Case of Charleston attorney accused of shooting in home transferred to Boone County
CHARLESTON, W.Va. -- Boone County prosecutors will lead the case against a Charleston attorney accused of firing shots in his South Hills area home.
Philip Morrison, executive director of the West Virginia Prosecuting Attorneys Institute, announced Tuesday that Boone Prosecutor Keith Randolph would take the case against Mark Bramble, 49.
Bramble, an attorney who formerly worked at the state Attorney General's Office, is accused of firing more than 40 rounds from various firearms in his home in the Sherwood Forest subdivision the morning of Aug. 12. He was charged with attempted murder and wanton endangerment, both felonies.
Kanawha Prosecutor Mark Plants stepped down from the case last month because he lives near Bramble and was at home at the time of the incident.
Randolph said he knew where the case stood as far as procedure. He didn't want to get into the facts of the case just yet, but said he knew Bramble had waived his preliminary hearing.
Lori Bramble, who escaped the home uninjured, called 911 about 9:13 a.m. Aug. 12 to report that her husband was armed, hallucinating and firing shots in their Cornwall Lane home. Kanawha Metro 911 dispatchers could hear the shots, according to court documents.
She told the dispatcher Bramble pointed the gun at her but later told officers that she didn't believe he intended to hurt her. She told them he'd said, "There's someone in here trying to get me."
Charleston police responded along with multiple law enforcement agencies, including the Kanawha Sheriff's Bomb Squad. Officers heard shots fired inside the home.
Officers reported several shots being fired outside from inside the home. They also noted in documents hearing projectiles hitting the trees and bushes behind them.
A robot used by the bomb squad was sent into the home during a lull in the shooting. The device found Bramble injured but moving on the floor in a back room.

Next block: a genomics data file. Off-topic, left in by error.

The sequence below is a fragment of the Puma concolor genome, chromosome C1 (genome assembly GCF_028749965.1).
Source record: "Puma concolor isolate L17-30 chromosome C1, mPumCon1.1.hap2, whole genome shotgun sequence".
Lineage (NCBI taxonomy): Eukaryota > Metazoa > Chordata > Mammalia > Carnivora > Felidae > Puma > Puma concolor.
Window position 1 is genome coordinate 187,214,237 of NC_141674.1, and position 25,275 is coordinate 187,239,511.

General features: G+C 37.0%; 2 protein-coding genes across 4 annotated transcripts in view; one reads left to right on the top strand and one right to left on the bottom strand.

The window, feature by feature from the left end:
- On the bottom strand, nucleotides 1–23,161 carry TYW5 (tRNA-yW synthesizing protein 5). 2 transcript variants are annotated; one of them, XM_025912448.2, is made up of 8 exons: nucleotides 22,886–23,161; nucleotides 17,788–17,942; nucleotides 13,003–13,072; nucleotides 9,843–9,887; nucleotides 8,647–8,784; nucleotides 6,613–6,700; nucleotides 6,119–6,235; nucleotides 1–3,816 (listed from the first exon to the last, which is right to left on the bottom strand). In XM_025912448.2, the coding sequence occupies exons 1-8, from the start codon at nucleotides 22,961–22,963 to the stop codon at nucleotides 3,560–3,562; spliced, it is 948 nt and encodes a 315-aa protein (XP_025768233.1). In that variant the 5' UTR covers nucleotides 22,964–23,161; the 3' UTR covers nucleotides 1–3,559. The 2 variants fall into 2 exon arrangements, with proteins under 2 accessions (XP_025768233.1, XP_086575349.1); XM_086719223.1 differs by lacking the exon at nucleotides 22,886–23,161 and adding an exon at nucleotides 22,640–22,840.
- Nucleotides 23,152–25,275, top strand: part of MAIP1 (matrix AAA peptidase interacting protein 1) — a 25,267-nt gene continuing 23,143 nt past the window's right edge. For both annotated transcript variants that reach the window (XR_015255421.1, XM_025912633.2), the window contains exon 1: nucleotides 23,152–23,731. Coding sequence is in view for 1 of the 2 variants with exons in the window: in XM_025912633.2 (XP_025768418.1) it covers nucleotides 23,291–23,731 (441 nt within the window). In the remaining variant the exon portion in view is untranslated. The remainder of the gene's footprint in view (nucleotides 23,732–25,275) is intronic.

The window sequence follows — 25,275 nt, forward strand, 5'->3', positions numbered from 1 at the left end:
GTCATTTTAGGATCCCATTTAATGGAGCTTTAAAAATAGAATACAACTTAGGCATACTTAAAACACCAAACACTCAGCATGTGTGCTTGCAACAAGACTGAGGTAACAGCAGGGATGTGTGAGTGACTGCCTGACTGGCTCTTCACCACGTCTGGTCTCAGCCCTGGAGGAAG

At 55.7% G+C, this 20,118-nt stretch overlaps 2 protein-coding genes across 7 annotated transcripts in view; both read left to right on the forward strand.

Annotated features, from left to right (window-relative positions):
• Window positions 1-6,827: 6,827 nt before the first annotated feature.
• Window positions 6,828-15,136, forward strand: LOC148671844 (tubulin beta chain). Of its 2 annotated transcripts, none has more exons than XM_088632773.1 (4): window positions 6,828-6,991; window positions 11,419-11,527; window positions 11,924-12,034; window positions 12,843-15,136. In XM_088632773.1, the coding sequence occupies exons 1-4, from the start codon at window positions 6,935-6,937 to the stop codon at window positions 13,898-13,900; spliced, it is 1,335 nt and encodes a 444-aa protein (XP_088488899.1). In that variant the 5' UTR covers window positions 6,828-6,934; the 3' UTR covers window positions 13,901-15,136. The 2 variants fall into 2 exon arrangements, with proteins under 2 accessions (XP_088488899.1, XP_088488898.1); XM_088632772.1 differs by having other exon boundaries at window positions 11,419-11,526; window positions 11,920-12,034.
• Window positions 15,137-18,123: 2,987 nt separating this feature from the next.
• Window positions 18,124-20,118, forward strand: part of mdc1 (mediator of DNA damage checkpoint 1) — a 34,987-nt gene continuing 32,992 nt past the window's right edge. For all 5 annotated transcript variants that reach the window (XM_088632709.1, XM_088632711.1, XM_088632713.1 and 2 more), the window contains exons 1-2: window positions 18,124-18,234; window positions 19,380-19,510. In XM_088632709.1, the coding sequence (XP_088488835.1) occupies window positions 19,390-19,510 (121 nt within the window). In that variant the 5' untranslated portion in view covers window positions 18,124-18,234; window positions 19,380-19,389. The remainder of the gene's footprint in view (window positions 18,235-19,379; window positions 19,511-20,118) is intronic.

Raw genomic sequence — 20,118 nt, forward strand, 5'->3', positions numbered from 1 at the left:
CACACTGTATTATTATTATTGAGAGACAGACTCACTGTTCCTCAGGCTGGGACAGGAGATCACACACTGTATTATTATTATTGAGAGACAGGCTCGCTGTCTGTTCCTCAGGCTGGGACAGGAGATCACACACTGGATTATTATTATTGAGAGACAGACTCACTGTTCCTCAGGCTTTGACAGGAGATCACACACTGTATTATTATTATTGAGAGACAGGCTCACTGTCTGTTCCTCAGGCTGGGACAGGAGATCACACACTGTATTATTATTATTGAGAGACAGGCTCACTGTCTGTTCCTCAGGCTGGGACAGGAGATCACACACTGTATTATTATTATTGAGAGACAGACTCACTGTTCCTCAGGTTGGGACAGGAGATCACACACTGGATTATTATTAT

He was taken to Charleston Area Medical Center's General Hospital with self-inflicted injuries. He underwent surgery and was arrested immediately upon his release from the hospital.
Bramble worked as an assistant attorney general for the employment programs division in the Attorney General's Office for a little more than a year, but gave his notice of resignation a week before the shooting. It was to go into effect Aug. 30.
Plants said in previous statements that Charleston officers knocked on his door and told him about the shooting and to get his kids away from the windows. They moved to a room in their home that is behind a hillside. The prosecutor said he'd heard the shots during the standoff.
"I was not scared for our safety," he said then. "We were within range of a stray shot, but I can't honestly say we were in fear. But we couldn't leave our house."
Randolph has served as special prosecutor before on cases in Logan County, he said. He didn't think the case would take away from normal business. There are three other prosecutors working in his office.
"It is pretty heavy, but we have it managed pretty well here in our county," Randolph said of the Boone office's caseload.
Randolph didn't expect any conflicts to arise. The Fayette County Prosecutor's Office would serve as a backup in case of conflict.
The decision came down to resources, Morrison said.
"You've got a prosecutor and two or three assistants in Boone, and a prosecutor and two or three assistants in Fayette. When you put those together, you've got a sizeable group of people," he said.
Randolph said the next step is preparing the case for the Grand Jury in Kanawha County. Bramble is no longer listed at South Central Regional Jail.